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Old 07-24-2014
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Music Etiquette at the Dock

Ok, the day at sea is over, you've pulled into a marina for the night, button up the ship, pour a cold one, light off the BBQ and put on some good tunes... and everyone around you stares at you like your from Mars.

Is there an unwritten rule concerning music in a marina? This actually happened to me last week. The tunes were from inside the boat and barely audible in the cockpit, but folks were straining to see where the music was coming from.

Here's the funny part. The group who was doing all the looking from accross the fairway did the evening wine drinking thing and the ladies were cackling in no time. You could here them 6 boats away.

Do any of you have speakers installed in the cockpit?

Dave
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Old 07-24-2014
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Re: Music Etiquette at the Dock

You make a good case for anchoring.
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Old 07-24-2014
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Re: Music Etiquette at the Dock

I have no speakers in the cockpit, but the sound from the surround sound system in the boat carry a very long way across and through the water, therefore, I don't play them louder than whisper quiet at an anchorage or at the dock. Keep in mind that while anchored, there is essentially nothing to absorb the sounds coming from your boat - nothing!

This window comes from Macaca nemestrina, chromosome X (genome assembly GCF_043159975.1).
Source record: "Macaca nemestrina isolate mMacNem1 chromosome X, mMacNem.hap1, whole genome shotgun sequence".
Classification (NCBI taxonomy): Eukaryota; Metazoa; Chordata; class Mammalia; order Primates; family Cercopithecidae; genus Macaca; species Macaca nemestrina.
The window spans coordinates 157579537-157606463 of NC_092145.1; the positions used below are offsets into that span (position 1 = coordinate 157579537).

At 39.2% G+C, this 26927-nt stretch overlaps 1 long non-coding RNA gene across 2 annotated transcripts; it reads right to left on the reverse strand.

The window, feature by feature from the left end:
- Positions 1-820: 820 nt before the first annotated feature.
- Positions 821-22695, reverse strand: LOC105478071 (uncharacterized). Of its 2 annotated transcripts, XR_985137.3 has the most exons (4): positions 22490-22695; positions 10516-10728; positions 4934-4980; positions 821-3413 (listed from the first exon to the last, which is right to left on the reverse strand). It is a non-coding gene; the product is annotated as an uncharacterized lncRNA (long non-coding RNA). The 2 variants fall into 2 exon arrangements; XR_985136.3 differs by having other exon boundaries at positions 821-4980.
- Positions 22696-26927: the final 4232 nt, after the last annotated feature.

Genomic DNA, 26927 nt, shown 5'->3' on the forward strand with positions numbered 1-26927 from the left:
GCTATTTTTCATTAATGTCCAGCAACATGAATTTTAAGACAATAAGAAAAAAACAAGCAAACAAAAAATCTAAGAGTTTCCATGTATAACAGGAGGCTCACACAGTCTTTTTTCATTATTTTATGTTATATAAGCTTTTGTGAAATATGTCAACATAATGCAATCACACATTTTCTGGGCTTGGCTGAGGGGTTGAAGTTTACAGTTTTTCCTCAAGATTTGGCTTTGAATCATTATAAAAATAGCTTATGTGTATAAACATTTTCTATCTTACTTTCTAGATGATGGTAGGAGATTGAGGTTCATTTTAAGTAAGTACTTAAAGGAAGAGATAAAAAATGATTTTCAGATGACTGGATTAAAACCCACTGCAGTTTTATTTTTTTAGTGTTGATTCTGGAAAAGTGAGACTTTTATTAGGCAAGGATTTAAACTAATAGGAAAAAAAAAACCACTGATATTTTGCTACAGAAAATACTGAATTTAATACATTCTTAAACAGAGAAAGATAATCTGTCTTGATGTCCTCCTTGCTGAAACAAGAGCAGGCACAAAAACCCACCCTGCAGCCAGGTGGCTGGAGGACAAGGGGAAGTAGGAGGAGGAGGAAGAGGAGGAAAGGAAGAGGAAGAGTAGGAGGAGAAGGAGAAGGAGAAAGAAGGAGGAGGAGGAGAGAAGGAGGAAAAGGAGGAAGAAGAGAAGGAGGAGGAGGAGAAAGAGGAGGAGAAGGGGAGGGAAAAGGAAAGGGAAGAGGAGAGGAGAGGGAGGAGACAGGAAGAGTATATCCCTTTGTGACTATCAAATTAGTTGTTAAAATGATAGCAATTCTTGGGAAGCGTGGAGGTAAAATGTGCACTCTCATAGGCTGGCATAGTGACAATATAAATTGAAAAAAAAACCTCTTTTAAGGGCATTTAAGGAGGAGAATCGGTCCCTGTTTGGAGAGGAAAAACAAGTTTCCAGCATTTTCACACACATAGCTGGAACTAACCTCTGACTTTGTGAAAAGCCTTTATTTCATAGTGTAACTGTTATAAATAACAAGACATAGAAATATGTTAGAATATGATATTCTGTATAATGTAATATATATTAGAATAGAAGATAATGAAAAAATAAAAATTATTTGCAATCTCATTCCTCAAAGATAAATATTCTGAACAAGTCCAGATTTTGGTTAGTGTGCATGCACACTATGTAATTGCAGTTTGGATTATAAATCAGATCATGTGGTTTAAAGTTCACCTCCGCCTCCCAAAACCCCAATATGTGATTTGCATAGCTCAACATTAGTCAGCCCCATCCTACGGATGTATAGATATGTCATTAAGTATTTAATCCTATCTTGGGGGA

Additionally, not everyone enjoys the music styles that you enjoy. Some folks only want to hear the sounds of nature, or the sounds inside their minds while enjoying a day on their boats. You might like hip-hop or rap, but personally, I cannot stand either. I don't consider them music - I consider them irritating.

Some folks can only get into a song when it's played at ear-bleed volume. As a full-time musician/singer/entertainer I think that's insane. It drives me nuts when I'm sitting at a traffic light and some teenaged adolescent-adult pulls up behind me with his sub-woofers blaring so loud that my van shakes. Sometimes I want to get out and take a hammer to his speakers. Unfortunately, the DB laws are rarely enforced. If they were, this kind of thing wouldn't happen.

The next time you're out on your boat, walk 50 feet down the dock and listen to see if you can hear the music. If you can, it's way too loud. Additionally, most men loose a lot of their high frequency hearing by age 35 so have a young woman walk with you and ask if she can hear it as well. If you can, it's too damned loud!

Gary
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Old 07-24-2014
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Re: Music Etiquette at the Dock

Maybe they were looking to get invited over to the party where the excellent music was playing. Or maybe the wine-drinking ladies think you're hot.

Life is better when you assume the best in the poeple around you.